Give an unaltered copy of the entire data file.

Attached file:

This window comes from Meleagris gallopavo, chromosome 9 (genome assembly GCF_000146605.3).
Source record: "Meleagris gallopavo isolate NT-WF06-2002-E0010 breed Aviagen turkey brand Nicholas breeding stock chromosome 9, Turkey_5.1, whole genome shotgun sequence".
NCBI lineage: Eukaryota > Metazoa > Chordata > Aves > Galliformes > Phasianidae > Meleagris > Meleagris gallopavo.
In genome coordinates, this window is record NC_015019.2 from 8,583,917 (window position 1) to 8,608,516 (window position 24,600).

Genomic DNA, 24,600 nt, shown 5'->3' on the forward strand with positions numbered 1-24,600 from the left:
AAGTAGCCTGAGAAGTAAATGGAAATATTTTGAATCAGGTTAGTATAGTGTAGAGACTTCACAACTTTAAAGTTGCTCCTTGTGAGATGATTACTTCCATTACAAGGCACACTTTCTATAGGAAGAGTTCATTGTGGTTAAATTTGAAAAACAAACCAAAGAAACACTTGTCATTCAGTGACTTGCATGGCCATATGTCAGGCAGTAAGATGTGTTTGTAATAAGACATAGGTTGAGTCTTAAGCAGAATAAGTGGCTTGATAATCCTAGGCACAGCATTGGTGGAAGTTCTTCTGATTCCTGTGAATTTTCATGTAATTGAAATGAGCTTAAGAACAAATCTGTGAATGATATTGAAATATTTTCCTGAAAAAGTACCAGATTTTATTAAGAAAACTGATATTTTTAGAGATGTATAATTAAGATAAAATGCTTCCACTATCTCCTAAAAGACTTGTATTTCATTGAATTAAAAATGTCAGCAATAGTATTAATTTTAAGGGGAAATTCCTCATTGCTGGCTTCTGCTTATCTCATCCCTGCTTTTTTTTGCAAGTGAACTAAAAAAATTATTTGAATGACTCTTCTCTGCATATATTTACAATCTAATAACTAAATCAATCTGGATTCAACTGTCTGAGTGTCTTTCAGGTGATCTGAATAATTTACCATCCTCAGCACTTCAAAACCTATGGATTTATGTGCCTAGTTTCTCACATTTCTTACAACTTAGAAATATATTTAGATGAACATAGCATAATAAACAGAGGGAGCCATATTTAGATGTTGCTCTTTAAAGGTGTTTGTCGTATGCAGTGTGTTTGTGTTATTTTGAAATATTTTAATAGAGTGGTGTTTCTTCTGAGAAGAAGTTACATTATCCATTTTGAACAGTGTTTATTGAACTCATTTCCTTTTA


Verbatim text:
This window comes from Meleagris gallopavo, chromosome 9 (genome assembly GCF_000146605.3).
Source record: "Meleagris gallopavo isolate NT-WF06-2002-E0010 breed Aviagen turkey brand Nicholas breeding stock chromosome 9, Turkey_5.1, whole genome shotgun sequence".
NCBI lineage: Eukaryota > Metazoa > Chordata > Aves > Galliformes > Phasianidae > Meleagris > Meleagris gallopavo.
In genome coordinates, this window is record NC_015019.2 from 8,583,917 (window position 1) to 8,608,516 (window position 24,600).

Genomic DNA, 24,600 nt, shown 5'->3' on the forward strand with positions numbered 1-24,600 from the left:
AAGTAGCCTGAGAAGTAAATGGAAATATTTTGAATCAGGTTAGTATAGTGTAGAGACTTCACAACTTTAAAGTTGCTCCTTGTGAGATGATTACTTCCATTACAAGGCACACTTTCTATAGGAAGAGTTCATTGTGGTTAAATTTGAAAAACAAACCAAAGAAACACTTGTCATTCAGTGACTTGCATGGCCATATGTCAGGCAGTAAGATGTGTTTGTAATAAGACATAGGTTGAGTCTTAAGCAGAATAAGTGGCTTGATAATCCTAGGCACAGCATTGGTGGAAGTTCTTCTGATTCCTGTGAATTTTCATGTAATTGAAATGAGCTTAAGAACAAATCTGTGAATGATATTGAAATATTTTCCTGAAAAAGTACCAGATTTTATTAAGAAAACTGATATTTTTAGAGATGTATAATTAAGATAAAATGCTTCCACTATCTCCTAAAAGACTTGTATTTCATTGAATTAAAAATGTCAGCAATAGTATTAATTTTAAGGGGAAATTCCTCATTGCTGGCTTCTGCTTATCTCATCCCTGCTTTTTTTTGCAAGTGAACTAAAAAAATTATTTGAATGACTCTTCTCTGCATATATTTACAATCTAATAACTAAATCAATCTGGATTCAACTGTCTGAGTGTCTTTCAGGTGATCTGAATAATTTACCATCCTCAGCACTTCAAAACCTATGGATTTATGTGCCTAGTTTCTCACATTTCTTACAACTTAGAAATATATTTAGATGAACATAGCATAATAAACAGAGGGAGCCATATTTAGATGTTGCTCTTTAAAGGTGTTTGTCGTATGCAGTGTGTTTGTGTTATTTTGAAATATTTTAATAGAGTGGTGTTTCTTCTGAGAAGAAGTTACATTATCCATTTTGAACAGTGTTTATTGAACTCATTTCCTTTTA